Texas company First National Petroleum Corp. is looking to enforce a more than $70 million arbitral award against a subsidiary of the Russian majority state-owned PJSC Rosneft Oil Co. following a dispute over a nixed project to develop a Siberian oilfield, according to documents filed Thursday in Texas federal court.

  • January 11, 2019

    US Blasts WTO Legal System Even After Tuna Label Victory

    The Trump administration's persistent criticism of the World Trade Organization's legal wing continued in earnest Friday, even as the WTO cemented a U.S. victory in a long-running dispute over its "dolphin-safe" tuna labels brought by Mexico.

  • January 10, 2019

    What All Attorneys Need To Know About The Shutdown

    As the government shutdown drags on, Law360 is compiling answers to some of the most pressing questions on attorneys' minds.

  • January 10, 2019

    Venezuela Must Justify $1.2B Crystallex Award Row: DC Circ.

    The D.C. Circuit on Thursday canceled arguments scheduled for next week in Venezuela's appeal challenging confirmation of a $1.2 billion arbitral award to Crystallex International Corp., while ordering the country to explain why the appeal shouldn't be tossed entirely.

  • January 10, 2019

    India Bribe Case May Halt Arbitration Over $639M Copter Deal

    An Indian judge has agreed to consider halting arbitration initiated by Italian defense contractor AgustaWestland stemming from a nixed $639 million Indian military helicopter supply deal that was allegedly tainted by bribery, while the Indian government continues related criminal proceedings.

  • January 10, 2019

    Insurers Insist On Arbitration For $367M Superfund Coverage

    Several French insurers continued to urge a New Jersey federal court Wednesday to force Cornell-Dubilier Electronics Inc. to arbitrate its bid for indemnification related to $367 million in a Superfund site cleanup consent decree, saying the contracts at issue contain an arbitration provision.

Expert Analysis

  • 'Flexible Work' Makes Freelancing More Viable In BigLaw

    Elizabeth Black

    The rise of remote work capabilities and advances in technology are making flexible, freelance legal work a more accessible career option for corporate attorneys, say Elizabeth Black and Sara Eng of InCloudCounsel.

  • Opinion

    A Call To Permit Judicial Substitution In MDL Proceedings

    Doug Smith

    While several proposed changes to multidistrict litigation procedures may be warranted and appropriate, consideration should be given to a modest modification of the judicial selection process, says Doug Smith of Kirkland & Ellis LLP.

  • Guest Feature

    Judge Weinstein On Activism, Gobbledegook, Going Robeless

    Judge Jack Weinstein

    Judge Jack Weinstein has served in the Eastern District of New York for over half a century. White and Williams LLP attorney Randy Maniloff visited his Brooklyn office to find out what makes the 97-year-old jurist tick.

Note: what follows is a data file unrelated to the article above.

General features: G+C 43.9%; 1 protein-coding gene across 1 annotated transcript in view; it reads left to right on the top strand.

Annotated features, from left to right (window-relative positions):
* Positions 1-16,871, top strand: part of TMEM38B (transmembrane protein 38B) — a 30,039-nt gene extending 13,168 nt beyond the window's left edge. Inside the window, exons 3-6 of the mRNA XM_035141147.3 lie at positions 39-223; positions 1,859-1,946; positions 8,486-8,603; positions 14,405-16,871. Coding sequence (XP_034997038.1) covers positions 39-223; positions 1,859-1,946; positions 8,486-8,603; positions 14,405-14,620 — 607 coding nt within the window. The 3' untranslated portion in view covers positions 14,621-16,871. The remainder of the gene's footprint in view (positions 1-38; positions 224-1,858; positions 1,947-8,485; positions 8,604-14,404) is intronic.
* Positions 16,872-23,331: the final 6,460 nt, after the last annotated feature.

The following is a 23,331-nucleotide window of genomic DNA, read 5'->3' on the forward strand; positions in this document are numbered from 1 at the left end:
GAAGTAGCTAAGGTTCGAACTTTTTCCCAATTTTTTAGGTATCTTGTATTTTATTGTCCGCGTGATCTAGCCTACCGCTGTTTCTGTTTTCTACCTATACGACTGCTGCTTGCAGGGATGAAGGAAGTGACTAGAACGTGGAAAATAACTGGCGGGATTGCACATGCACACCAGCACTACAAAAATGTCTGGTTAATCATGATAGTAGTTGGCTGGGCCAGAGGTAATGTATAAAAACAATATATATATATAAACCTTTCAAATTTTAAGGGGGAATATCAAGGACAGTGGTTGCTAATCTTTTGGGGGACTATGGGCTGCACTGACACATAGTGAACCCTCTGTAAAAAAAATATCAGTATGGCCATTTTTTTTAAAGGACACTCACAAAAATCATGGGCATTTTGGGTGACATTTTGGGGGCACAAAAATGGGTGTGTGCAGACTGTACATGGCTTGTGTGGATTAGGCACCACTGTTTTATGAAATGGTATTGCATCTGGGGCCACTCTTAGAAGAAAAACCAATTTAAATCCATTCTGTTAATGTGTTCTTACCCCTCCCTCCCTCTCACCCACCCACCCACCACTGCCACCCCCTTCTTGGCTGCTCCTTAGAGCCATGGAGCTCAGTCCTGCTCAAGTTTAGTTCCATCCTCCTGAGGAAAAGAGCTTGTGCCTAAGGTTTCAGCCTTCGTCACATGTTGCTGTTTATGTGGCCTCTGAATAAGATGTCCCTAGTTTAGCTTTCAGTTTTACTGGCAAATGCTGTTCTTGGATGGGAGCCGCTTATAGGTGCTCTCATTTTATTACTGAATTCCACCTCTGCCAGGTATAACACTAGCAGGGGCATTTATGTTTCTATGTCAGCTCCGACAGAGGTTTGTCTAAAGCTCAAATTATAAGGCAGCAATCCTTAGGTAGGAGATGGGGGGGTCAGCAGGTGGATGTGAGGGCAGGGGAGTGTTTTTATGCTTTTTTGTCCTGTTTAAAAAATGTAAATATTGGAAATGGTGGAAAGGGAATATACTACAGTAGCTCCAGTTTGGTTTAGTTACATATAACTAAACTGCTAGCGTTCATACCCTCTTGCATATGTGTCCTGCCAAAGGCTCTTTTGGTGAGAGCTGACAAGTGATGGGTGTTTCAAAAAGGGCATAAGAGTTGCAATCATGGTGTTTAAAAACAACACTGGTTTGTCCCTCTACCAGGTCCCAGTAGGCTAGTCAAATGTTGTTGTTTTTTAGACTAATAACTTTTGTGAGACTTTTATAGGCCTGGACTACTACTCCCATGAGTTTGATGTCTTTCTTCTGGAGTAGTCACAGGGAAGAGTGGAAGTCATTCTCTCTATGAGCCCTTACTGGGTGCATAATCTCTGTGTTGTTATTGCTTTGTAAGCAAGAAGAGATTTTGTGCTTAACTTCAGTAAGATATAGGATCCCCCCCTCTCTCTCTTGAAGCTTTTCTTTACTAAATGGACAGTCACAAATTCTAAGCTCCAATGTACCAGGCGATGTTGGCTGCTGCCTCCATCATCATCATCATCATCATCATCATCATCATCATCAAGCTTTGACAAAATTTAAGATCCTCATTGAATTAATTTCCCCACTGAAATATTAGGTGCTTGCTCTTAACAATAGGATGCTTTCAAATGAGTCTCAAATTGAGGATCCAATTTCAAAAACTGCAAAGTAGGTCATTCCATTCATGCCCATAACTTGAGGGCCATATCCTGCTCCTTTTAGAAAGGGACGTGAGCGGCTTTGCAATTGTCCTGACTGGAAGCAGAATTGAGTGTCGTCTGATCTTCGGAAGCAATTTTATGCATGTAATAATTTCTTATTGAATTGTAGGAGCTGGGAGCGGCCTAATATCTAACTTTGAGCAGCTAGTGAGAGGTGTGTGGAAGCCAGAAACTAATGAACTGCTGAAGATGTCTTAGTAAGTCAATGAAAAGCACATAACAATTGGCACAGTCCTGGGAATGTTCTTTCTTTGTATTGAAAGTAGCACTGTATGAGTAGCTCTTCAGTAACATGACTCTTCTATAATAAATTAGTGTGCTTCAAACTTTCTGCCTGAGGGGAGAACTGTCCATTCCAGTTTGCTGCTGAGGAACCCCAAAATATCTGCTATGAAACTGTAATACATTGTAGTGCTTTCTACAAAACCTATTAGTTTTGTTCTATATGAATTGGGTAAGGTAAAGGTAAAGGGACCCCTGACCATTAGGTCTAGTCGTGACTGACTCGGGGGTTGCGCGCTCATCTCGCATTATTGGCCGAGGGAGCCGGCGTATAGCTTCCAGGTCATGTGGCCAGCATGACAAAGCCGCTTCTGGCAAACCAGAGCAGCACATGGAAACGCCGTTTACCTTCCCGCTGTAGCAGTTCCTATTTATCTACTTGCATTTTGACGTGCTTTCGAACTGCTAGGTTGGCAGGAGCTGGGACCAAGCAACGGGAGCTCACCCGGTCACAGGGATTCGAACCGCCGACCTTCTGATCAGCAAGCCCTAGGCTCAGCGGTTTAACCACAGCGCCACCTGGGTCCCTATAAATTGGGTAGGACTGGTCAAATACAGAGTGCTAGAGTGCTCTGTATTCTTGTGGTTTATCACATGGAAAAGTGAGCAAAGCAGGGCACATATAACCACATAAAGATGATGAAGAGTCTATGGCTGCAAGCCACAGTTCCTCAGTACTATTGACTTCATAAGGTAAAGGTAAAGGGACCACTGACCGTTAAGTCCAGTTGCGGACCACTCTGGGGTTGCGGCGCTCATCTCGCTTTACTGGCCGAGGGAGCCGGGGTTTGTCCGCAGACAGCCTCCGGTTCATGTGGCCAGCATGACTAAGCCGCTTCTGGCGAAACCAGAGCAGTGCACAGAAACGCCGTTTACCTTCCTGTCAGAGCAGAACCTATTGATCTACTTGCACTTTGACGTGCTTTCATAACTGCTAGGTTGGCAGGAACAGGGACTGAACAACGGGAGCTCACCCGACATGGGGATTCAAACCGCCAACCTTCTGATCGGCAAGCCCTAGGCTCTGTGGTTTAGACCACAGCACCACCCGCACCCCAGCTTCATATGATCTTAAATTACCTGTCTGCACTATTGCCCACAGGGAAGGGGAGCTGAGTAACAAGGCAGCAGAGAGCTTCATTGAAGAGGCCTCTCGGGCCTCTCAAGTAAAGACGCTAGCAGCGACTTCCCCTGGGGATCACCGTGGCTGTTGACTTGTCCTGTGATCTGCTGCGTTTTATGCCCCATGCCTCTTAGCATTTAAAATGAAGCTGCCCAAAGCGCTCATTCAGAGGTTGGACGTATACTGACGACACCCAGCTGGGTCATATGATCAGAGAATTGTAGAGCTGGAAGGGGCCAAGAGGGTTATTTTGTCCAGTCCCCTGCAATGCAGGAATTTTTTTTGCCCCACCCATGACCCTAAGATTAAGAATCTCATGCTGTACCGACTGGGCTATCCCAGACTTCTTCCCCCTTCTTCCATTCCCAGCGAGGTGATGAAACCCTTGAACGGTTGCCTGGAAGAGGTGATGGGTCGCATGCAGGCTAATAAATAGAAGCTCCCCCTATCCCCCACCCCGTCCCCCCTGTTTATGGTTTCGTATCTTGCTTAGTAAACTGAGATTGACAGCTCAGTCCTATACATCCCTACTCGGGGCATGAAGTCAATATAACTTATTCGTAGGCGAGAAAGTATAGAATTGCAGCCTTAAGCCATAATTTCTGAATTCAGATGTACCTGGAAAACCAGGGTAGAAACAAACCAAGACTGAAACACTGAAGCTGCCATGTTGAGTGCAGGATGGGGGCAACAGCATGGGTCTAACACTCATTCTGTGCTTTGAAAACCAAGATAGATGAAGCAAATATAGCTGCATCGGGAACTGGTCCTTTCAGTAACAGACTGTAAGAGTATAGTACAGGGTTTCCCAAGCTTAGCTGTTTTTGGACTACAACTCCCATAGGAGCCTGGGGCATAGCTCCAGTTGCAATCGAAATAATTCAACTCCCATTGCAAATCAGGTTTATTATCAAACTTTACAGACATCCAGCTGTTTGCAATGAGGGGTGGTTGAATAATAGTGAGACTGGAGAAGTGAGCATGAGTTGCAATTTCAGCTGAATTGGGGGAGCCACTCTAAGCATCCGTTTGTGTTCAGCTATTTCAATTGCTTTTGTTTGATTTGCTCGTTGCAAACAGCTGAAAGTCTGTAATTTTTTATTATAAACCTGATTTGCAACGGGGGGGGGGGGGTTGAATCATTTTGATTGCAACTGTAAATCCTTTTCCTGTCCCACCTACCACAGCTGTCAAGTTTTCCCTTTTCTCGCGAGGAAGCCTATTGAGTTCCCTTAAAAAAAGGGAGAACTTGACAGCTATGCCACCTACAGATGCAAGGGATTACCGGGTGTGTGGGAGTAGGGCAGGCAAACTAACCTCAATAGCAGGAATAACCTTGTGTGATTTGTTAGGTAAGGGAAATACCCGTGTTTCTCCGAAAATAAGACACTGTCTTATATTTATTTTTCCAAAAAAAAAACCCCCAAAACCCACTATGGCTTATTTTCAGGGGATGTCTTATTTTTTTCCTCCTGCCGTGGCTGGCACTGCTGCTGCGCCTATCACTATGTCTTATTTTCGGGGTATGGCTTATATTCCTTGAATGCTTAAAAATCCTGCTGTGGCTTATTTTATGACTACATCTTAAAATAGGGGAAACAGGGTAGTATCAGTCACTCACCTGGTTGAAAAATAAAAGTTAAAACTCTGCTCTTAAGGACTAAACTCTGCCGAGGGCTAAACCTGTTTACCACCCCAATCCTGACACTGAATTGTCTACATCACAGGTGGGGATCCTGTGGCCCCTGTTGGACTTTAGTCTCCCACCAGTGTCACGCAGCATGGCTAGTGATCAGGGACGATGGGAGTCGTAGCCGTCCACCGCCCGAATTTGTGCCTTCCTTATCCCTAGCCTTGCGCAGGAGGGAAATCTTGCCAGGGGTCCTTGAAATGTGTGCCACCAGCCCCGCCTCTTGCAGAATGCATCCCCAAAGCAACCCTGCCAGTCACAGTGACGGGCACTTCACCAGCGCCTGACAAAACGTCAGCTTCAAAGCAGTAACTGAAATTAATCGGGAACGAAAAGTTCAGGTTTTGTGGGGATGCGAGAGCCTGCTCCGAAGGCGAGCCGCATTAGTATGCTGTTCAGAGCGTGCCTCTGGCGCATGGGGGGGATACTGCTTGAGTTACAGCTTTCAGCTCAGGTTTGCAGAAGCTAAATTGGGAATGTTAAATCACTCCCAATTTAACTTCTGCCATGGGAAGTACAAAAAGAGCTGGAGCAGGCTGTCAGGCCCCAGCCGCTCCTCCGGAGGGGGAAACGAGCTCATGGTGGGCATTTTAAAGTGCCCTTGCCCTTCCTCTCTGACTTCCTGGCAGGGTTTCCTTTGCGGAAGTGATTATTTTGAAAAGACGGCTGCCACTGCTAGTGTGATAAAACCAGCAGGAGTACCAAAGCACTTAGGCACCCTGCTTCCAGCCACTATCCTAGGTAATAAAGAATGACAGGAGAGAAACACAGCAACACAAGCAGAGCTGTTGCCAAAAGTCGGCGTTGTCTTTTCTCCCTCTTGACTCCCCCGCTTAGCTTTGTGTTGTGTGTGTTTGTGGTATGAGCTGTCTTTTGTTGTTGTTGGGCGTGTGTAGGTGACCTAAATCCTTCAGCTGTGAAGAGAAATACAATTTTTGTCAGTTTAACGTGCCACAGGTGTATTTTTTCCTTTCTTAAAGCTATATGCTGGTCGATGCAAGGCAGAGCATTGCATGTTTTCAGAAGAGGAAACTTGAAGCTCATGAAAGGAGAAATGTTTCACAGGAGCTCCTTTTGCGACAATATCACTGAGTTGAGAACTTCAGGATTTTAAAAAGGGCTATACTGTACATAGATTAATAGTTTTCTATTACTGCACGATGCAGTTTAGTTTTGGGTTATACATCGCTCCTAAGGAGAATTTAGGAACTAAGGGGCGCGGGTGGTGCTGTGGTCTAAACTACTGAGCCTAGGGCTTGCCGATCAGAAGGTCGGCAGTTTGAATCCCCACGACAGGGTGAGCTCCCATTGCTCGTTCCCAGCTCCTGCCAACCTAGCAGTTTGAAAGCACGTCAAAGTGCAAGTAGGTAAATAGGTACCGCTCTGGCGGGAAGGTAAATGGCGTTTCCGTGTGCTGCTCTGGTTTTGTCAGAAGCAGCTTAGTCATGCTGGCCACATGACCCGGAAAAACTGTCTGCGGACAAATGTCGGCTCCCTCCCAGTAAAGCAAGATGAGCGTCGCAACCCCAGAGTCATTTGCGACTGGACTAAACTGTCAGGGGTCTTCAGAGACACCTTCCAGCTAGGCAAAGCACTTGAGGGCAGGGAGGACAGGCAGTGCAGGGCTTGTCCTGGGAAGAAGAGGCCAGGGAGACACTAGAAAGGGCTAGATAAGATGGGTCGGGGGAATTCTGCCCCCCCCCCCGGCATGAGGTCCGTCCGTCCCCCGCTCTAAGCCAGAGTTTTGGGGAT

• What To Expect From Technology-Assisted Review In 2019

    Thomas Gricks

    2018 will be remembered as a transition year for technology-assisted review, and 2019 will likely see a continued focus on how we use TAR, with refinement and expansion across the board, says Thomas Gricks of Catalyst Repository Systems LLC.

  • 2019 Will Bring More Good News For Litigation Finance

    Alan Guy

    Last year saw another round of year-over-year growth in litigation finance, as debates shifted from whether it should be permitted to how it can best be managed. The exciting news, says Alan Guy of Vannin Capital PCC, is that 2019 seems likely to bring more of the same.

  • Why More Law Firms Will Embrace Remote Work In 2019

    Tomas Suros

    Leveraging technology in a fiercely competitive market is a key factor driving law firms toward technology adoption in 2019, as they face growing demand from legal talent and clients for the ability to connect, access and control information whenever and wherever needed, says Tomas Suros of tech provider AbacusNext.

  • 5 Most-Read Legal Industry Guests Of 2018

    iStock-1056065752.jpg

    Law360 guest authors weighed in on a host of key legal industry issues this year, ranging from in-house tips for success and open secrets about BigLaw diversity to criticisms of the equity partnership and associate salary models. Here are five articles that captured the most attention.

  • Series

    Judging A Book: Mills Reviews 'Mississippi's Federal Courts'

    Judge Michael Mills

    ​​David M. Hargrove's​ new book​,​ "Mississippi’s Federal Courts: A History," is a remarkably candid portrait of the characters and courts serving the state's federal judiciary from 1798 on, and contributes new scholarship on how judges were nominated during the civil rights era, says U.S. District Judge Michael Mills of the Northern District of Mississippi.

  • Opinion

    WTO Members Must Adopt A Climate Waiver

    James Bacchus

    To further carbon pricing, and to facilitate the transition to a green global economy, members of the World Trade Organization should permit "climate waivers" by which countries can restrict trade based on the amount of greenhouse gases used or emitted in the making of a product, says James Bacchus of the Centre for International Governance Innovation.

  • With China’s Sports Ambitions Come Sports Disputes

    Jeff Benz

    As China’s sports industry matures, it will likely see a growth in disputes that will need to be adjudicated fairly and efficiently. Foreign companies entering the industry should make sure their agreements contain alternative dispute resolution clauses, says Jeff Benz of JAMS.